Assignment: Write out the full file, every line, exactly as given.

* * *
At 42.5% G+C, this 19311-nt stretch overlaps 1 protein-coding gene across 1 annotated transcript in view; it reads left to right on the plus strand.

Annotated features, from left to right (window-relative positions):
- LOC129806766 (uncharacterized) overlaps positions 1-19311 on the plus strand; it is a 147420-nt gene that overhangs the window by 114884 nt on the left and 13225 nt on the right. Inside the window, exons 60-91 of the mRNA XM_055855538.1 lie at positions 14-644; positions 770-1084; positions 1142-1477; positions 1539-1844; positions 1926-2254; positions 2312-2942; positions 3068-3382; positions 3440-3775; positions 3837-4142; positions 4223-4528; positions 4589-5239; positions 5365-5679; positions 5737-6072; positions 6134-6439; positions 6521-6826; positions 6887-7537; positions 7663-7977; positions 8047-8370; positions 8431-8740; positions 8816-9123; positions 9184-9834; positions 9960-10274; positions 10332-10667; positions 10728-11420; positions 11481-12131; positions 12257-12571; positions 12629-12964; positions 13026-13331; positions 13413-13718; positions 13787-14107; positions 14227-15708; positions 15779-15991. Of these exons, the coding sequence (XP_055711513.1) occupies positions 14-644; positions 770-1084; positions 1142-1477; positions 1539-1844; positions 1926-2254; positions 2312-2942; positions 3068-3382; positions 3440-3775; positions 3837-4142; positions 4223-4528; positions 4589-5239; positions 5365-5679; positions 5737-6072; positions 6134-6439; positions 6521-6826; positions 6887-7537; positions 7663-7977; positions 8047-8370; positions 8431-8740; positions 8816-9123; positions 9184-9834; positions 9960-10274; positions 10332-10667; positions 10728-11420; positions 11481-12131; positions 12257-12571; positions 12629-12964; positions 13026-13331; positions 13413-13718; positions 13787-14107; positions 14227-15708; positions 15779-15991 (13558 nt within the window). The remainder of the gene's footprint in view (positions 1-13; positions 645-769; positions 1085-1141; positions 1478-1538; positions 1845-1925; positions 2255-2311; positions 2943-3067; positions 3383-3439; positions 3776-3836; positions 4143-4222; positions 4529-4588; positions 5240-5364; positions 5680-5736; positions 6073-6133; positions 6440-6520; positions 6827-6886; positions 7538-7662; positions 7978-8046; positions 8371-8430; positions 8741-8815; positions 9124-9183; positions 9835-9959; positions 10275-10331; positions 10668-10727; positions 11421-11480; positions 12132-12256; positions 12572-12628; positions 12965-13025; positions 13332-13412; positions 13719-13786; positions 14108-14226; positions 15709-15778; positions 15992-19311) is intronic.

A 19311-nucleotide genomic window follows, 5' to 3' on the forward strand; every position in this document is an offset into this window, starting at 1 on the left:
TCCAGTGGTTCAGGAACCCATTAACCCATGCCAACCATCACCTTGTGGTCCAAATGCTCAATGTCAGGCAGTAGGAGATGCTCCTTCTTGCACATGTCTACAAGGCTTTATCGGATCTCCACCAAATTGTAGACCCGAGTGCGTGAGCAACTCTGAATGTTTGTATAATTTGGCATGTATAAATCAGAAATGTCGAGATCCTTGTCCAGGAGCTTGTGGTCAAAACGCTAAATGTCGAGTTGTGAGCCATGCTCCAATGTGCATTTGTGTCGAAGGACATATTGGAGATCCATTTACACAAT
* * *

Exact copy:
At 42.5% G+C, this 19311-nt stretch overlaps 1 protein-coding gene across 1 annotated transcript in view; it reads left to right on the plus strand.

Annotated features, from left to right (window-relative positions):
- LOC129806766 (uncharacterized) overlaps positions 1-19311 on the plus strand; it is a 147420-nt gene that overhangs the window by 114884 nt on the left and 13225 nt on the right. Inside the window, exons 60-91 of the mRNA XM_055855538.1 lie at positions 14-644; positions 770-1084; positions 1142-1477; positions 1539-1844; positions 1926-2254; positions 2312-2942; positions 3068-3382; positions 3440-3775; positions 3837-4142; positions 4223-4528; positions 4589-5239; positions 5365-5679; positions 5737-6072; positions 6134-6439; positions 6521-6826; positions 6887-7537; positions 7663-7977; positions 8047-8370; positions 8431-8740; positions 8816-9123; positions 9184-9834; positions 9960-10274; positions 10332-10667; positions 10728-11420; positions 11481-12131; positions 12257-12571; positions 12629-12964; positions 13026-13331; positions 13413-13718; positions 13787-14107; positions 14227-15708; positions 15779-15991. Of these exons, the coding sequence (XP_055711513.1) occupies positions 14-644; positions 770-1084; positions 1142-1477; positions 1539-1844; positions 1926-2254; positions 2312-2942; positions 3068-3382; positions 3440-3775; positions 3837-4142; positions 4223-4528; positions 4589-5239; positions 5365-5679; positions 5737-6072; positions 6134-6439; positions 6521-6826; positions 6887-7537; positions 7663-7977; positions 8047-8370; positions 8431-8740; positions 8816-9123; positions 9184-9834; positions 9960-10274; positions 10332-10667; positions 10728-11420; positions 11481-12131; positions 12257-12571; positions 12629-12964; positions 13026-13331; positions 13413-13718; positions 13787-14107; positions 14227-15708; positions 15779-15991 (13558 nt within the window). The remainder of the gene's footprint in view (positions 1-13; positions 645-769; positions 1085-1141; positions 1478-1538; positions 1845-1925; positions 2255-2311; positions 2943-3067; positions 3383-3439; positions 3776-3836; positions 4143-4222; positions 4529-4588; positions 5240-5364; positions 5680-5736; positions 6073-6133; positions 6440-6520; positions 6827-6886; positions 7538-7662; positions 7978-8046; positions 8371-8430; positions 8741-8815; positions 9124-9183; positions 9835-9959; positions 10275-10331; positions 10668-10727; positions 11421-11480; positions 12132-12256; positions 12572-12628; positions 12965-13025; positions 13332-13412; positions 13719-13786; positions 14108-14226; positions 15709-15778; positions 15992-19311) is intronic.

A 19311-nucleotide genomic window follows, 5' to 3' on the forward strand; every position in this document is an offset into this window, starting at 1 on the left:
TCCAGTGGTTCAGGAACCCATTAACCCATGCCAACCATCACCTTGTGGTCCAAATGCTCAATGTCAGGCAGTAGGAGATGCTCCTTCTTGCACATGTCTACAAGGCTTTATCGGATCTCCACCAAATTGTAGACCCGAGTGCGTGAGCAACTCTGAATGTTTGTATAATTTGGCATGTATAAATCAGAAATGTCGAGATCCTTGTCCAGGAGCTTGTGGTCAAAACGCTAAATGTCGAGTTGTGAGCCATGCTCCAATGTGCATTTGTGTCGAAGGACATATTGGAGATCCATTTACACAAT